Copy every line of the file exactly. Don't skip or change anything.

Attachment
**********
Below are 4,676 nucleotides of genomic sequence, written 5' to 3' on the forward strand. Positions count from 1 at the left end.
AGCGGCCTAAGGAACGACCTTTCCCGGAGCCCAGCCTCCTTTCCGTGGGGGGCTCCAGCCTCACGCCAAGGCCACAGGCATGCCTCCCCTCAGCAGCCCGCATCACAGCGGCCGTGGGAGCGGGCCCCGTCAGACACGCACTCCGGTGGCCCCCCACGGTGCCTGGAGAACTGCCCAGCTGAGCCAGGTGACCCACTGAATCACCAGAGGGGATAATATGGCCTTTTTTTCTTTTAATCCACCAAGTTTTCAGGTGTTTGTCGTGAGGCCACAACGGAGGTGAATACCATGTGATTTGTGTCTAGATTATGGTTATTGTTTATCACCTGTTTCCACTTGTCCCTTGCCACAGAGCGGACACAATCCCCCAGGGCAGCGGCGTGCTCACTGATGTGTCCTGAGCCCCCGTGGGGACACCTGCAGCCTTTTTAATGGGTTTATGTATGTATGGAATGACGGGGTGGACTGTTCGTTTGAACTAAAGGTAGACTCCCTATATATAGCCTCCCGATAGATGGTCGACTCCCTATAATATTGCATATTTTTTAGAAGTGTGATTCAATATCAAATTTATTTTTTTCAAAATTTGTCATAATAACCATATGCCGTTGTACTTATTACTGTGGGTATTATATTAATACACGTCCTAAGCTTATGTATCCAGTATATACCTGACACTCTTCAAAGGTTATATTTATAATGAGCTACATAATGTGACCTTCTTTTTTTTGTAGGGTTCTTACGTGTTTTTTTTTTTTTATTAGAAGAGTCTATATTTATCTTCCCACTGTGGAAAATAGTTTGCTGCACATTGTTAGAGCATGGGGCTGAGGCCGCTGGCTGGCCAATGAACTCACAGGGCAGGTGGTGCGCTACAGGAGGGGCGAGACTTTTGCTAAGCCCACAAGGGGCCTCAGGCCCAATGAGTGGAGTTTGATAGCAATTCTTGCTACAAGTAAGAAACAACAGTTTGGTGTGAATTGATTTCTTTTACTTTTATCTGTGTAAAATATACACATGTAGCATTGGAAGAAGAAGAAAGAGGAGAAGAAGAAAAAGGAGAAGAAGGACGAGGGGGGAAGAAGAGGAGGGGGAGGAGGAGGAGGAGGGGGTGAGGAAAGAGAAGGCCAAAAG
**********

Below are 4,676 nucleotides of genomic sequence, written 5' to 3' on the forward strand. Positions count from 1 at the left end.
AGCGGCCTAAGGAACGACCTTTCCCGGAGCCCAGCCTCCTTTCCGTGGGGGGCTCCAGCCTCACGCCAAGGCCACAGGCATGCCTCCCCTCAGCAGCCCGCATCACAGCGGCCGTGGGAGCGGGCCCCGTCAGACACGCACTCCGGTGGCCCCCCACGGTGCCTGGAGAACTGCCCAGCTGAGCCAGGTGACCCACTGAATCACCAGAGGGGATAATATGGCCTTTTTTTCTTTTAATCCACCAAGTTTTCAGGTGTTTGTCGTGAGGCCACAACGGAGGTGAATACCATGTGATTTGTGTCTAGATTATGGTTATTGTTTATCACCTGTTTCCACTTGTCCCTTGCCACAGAGCGGACACAATCCCCCAGGGCAGCGGCGTGCTCACTGATGTGTCCTGAGCCCCCGTGGGGACACCTGCAGCCTTTTTAATGGGTTTATGTATGTATGGAATGACGGGGTGGACTGTTCGTTTGAACTAAAGGTAGACTCCCTATATATAGCCTCCCGATAGATGGTCGACTCCCTATAATATTGCATATTTTTTAGAAGTGTGATTCAATATCAAATTTATTTTTTTCAAAATTTGTCATAATAACCATATGCCGTTGTACTTATTACTGTGGGTATTATATTAATACACGTCCTAAGCTTATGTATCCAGTATATACCTGACACTCTTCAAAGGTTATATTTATAATGAGCTACATAATGTGACCTTCTTTTTTTTGTAGGGTTCTTACGTGTTTTTTTTTTTTTATTAGAAGAGTCTATATTTATCTTCCCACTGTGGAAAATAGTTTGCTGCACATTGTTAGAGCATGGGGCTGAGGCCGCTGGCTGGCCAATGAACTCACAGGGCAGGTGGTGCGCTACAGGAGGGGCGAGACTTTTGCTAAGCCCACAAGGGGCCTCAGGCCCAATGAGTGGAGTTTGATAGCAATTCTTGCTACAAGTAAGAAACAACAGTTTGGTGTGAATTGATTTCTTTTACTTTTATCTGTGTAAAATATACACATGTAGCATTGGAAGAAGAAGAAAGAGGAGAAGAAGAAAAAGGAGAAGAAGGACGAGGGGGGAAGAAGAGGAGGGGGAGGAGGAGGAGGAGGGGGTGAGGAAAGAGAAGGCCAAAAG